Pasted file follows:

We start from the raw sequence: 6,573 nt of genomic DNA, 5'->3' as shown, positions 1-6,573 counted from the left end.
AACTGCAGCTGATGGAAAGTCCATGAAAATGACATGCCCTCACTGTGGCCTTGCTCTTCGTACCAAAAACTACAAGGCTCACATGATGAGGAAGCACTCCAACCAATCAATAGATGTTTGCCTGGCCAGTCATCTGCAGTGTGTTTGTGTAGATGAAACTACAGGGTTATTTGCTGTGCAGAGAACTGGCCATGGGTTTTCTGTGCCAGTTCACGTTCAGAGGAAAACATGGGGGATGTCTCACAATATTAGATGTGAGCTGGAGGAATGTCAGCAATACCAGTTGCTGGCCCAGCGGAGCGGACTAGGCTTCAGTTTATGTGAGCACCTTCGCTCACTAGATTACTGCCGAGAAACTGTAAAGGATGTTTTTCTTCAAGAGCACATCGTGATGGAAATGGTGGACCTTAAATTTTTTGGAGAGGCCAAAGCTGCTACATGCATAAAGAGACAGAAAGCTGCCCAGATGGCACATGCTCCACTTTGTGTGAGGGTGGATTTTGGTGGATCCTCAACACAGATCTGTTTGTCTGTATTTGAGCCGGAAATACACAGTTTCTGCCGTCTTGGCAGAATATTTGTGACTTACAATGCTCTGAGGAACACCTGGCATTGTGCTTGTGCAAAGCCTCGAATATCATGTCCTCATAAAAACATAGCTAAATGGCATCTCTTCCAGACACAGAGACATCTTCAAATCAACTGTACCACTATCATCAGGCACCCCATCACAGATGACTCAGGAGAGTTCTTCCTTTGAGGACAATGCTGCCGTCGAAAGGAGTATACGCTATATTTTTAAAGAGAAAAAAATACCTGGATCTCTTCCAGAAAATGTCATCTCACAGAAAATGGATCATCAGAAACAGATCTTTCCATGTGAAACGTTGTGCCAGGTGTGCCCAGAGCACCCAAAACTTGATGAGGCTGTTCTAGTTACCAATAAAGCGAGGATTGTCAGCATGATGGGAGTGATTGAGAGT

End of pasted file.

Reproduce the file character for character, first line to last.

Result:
We start from the raw sequence: 6,573 nt of genomic DNA, 5'->3' as shown, positions 1-6,573 counted from the left end.
AACTGCAGCTGATGGAAAGTCCATGAAAATGACATGCCCTCACTGTGGCCTTGCTCTTCGTACCAAAAACTACAAGGCTCACATGATGAGGAAGCACTCCAACCAATCAATAGATGTTTGCCTGGCCAGTCATCTGCAGTGTGTTTGTGTAGATGAAACTACAGGGTTATTTGCTGTGCAGAGAACTGGCCATGGGTTTTCTGTGCCAGTTCACGTTCAGAGGAAAACATGGGGGATGTCTCACAATATTAGATGTGAGCTGGAGGAATGTCAGCAATACCAGTTGCTGGCCCAGCGGAGCGGACTAGGCTTCAGTTTATGTGAGCACCTTCGCTCACTAGATTACTGCCGAGAAACTGTAAAGGATGTTTTTCTTCAAGAGCACATCGTGATGGAAATGGTGGACCTTAAATTTTTTGGAGAGGCCAAAGCTGCTACATGCATAAAGAGACAGAAAGCTGCCCAGATGGCACATGCTCCACTTTGTGTGAGGGTGGATTTTGGTGGATCCTCAACACAGATCTGTTTGTCTGTATTTGAGCCGGAAATACACAGTTTCTGCCGTCTTGGCAGAATATTTGTGACTTACAATGCTCTGAGGAACACCTGGCATTGTGCTTGTGCAAAGCCTCGAATATCATGTCCTCATAAAAACATAGCTAAATGGCATCTCTTCCAGACACAGAGACATCTTCAAATCAACTGTACCACTATCATCAGGCACCCCATCACAGATGACTCAGGAGAGTTCTTCCTTTGAGGACAATGCTGCCGTCGAAAGGAGTATACGCTATATTTTTAAAGAGAAAAAAATACCTGGATCTCTTCCAGAAAATGTCATCTCACAGAAAATGGATCATCAGAAACAGATCTTTCCATGTGAAACGTTGTGCCAGGTGTGCCCAGAGCACCCAAAACTTGATGAGGCTGTTCTAGTTACCAATAAAGCGAGGATTGTCAGCATGATGGGAGTGATTGAGAGT